Published by Walther König, Köln. Edited by Jonathan P. Binstock, Josef Helfenstein. Text by Lynette Yiadiom Boakye, Larne Abse Gogarty, Rashid Johnson, Rafael Squirru.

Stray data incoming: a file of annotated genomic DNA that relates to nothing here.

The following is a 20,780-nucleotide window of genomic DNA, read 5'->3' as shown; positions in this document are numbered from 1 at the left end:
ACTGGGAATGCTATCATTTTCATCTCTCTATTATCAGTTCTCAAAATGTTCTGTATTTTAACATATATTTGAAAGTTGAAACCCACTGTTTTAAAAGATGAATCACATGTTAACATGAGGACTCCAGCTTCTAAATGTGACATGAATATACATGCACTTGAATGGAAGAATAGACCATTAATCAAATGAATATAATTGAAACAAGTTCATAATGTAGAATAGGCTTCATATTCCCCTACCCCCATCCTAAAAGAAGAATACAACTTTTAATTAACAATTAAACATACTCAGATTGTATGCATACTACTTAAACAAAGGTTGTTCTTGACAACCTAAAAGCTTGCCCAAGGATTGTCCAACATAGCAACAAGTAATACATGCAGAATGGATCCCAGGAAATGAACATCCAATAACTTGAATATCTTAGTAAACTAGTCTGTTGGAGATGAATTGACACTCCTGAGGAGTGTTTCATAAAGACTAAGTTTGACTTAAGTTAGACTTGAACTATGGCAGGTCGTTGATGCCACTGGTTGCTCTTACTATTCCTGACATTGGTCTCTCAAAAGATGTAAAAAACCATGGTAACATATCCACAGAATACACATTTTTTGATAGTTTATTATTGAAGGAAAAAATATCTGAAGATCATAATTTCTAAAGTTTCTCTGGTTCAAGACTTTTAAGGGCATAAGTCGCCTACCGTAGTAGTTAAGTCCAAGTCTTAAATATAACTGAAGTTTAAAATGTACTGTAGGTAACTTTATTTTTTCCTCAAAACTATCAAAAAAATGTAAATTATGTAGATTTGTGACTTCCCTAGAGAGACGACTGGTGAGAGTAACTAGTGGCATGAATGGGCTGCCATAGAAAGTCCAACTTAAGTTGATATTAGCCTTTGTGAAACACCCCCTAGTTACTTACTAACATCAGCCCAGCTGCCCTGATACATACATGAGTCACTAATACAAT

Between 1967 and 1973, American abstract painter Sam Gilliam (born 1933) undertook some of the most radical work of his six-decade-plus career, a period culminating in Gilliam's representing the US at the Venice Biennale in 1972. The work, including his Martin Luther King series and Jail Jungle series, reflected the fractured political climate of this period. It was also during this period that Gilliam began his beveled-edge paintings. In these iconic works, Gilliam poured acrylic paint directly onto the unprimed canvas, which he folded and crumpled while the paint was still wet, then stretched the canvas over a chamfered frame. The work in Sam Gilliam: The Music of Color conveys the influence of the DC Color Field school on Gilliam's art, and his blending of the lines between sculpture and painting.